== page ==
Thankfully, to be a player in a D&D game, you only need one book: the Player’s Handbook, which contains all the rules, and core races and classes (human, dwarf, elf, eldarin, dragonborn, halfling, and fighter, paladin, wizard, rogue, cleric, ranger, warlord). The DM (Dungeon Master, the person running the game, controlling all the monsters, describing the setting, and ultimately making sure everyone has a good time!) will also need at least a copy of the Monster Manual, which contains rules for bad guys to throw at the player characters across all levels, and will benefit a lot from a copy of the Dungeon Master’s Guide, which contains extra rules, info on traps, and general good advice on how to run a game. Any of the other books are entirely optional: a tasty sauce to go with the meal.

I’ve been playing roleplaying games for many years: 18 of them in fact, ever since I started going to school on a schoolbus every day, and played freeform roleplaying games with my friends to pass the time. Despite that, I’m a relative newcomer to D&D, having only been playing for a year or so. The things I like about D&D4E are the combat system, which has satisfying depth without being overly complicated, the wide choice of characters that there are to choose from, the simplicity of the skills setup that doesn’t distract the player with too many variables, and the rich background(s) that can be used as inspiration for your game. As with any roleplaying game, what you get out of D&D4E is very much dependant on what your group put into it. With some thought and effort from the DM, and a group of players working together, very soon you’ll be raiding the Dungeon of the Dragon Lich to seize the Eye of Vecna before it can be used by the Cult of the Hidden Eye to conquer the world, and all before bedtime to boot!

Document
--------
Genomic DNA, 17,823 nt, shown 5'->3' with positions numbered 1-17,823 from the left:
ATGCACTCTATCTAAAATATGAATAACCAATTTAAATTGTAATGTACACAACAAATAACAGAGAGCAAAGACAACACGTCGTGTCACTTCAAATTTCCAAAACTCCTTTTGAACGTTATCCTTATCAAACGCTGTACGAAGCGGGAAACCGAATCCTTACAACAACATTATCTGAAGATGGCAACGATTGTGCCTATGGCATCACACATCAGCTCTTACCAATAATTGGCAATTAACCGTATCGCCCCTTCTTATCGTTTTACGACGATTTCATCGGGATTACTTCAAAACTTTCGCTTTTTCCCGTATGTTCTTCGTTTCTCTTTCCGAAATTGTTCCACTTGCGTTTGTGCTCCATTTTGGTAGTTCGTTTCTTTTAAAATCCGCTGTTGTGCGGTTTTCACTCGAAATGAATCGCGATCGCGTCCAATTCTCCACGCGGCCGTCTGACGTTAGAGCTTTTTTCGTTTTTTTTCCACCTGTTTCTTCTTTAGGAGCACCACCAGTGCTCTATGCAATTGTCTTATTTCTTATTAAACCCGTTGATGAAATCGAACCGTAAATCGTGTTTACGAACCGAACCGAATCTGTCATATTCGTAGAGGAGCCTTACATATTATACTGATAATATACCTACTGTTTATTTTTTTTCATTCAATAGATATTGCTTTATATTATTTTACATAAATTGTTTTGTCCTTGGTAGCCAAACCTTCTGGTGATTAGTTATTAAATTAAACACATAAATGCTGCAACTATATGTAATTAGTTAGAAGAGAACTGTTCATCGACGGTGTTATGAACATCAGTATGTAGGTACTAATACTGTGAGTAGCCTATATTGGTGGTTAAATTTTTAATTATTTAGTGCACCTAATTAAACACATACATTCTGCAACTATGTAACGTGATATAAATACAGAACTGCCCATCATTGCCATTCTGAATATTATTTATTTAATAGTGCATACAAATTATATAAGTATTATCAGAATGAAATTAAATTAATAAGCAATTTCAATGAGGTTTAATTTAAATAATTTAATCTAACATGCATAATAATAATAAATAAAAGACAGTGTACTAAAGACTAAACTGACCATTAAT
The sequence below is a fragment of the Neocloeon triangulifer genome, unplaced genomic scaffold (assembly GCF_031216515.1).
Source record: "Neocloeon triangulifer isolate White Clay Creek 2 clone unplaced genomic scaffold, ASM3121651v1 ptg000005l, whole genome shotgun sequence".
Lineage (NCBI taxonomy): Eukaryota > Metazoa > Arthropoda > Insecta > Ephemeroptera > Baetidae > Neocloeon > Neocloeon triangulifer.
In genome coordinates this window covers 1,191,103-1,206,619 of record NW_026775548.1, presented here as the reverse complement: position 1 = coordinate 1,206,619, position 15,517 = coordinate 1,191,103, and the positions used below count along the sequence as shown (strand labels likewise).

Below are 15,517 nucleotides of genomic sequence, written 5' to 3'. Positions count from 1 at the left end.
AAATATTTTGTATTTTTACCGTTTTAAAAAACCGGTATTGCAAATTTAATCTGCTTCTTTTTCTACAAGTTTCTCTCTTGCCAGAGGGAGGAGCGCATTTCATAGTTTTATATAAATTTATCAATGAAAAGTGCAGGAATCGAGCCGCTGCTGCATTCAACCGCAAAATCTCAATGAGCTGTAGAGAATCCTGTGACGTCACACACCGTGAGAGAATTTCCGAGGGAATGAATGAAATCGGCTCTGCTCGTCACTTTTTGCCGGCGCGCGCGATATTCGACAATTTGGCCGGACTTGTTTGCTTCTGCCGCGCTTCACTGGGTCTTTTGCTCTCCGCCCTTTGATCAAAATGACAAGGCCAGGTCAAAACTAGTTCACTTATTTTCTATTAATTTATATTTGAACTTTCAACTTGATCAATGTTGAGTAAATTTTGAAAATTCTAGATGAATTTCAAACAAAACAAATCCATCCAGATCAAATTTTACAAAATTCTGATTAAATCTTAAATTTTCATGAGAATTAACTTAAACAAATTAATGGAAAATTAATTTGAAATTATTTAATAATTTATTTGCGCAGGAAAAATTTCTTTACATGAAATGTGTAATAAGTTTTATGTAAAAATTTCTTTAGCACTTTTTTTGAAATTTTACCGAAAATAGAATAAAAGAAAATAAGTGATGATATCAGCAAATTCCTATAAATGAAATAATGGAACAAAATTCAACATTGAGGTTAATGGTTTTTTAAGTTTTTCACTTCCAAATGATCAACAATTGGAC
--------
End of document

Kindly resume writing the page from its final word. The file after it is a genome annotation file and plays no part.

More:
Dungeons and Dragons 4th Edition was released in June 2008 with the three core books, and supplements have been released almost constantly from then on. The D&D Player’s Handbook 1 can be acquired from games shops and good bookstores, for around £20/$30, or for a basic introduction that covers all the important bits you can also check out the recent reprinting of the legendary Red Box Starter Set – it’s around £15/$20. Availability and prices for the other books vary, but usually weigh in at around the £20/$30 mark. Many games stores will advertise local gaming groups who are looking for players, which can be a good way to find a group to play with if you’re new to the hobby. Give it a try, you never know – you may actually enjoy it.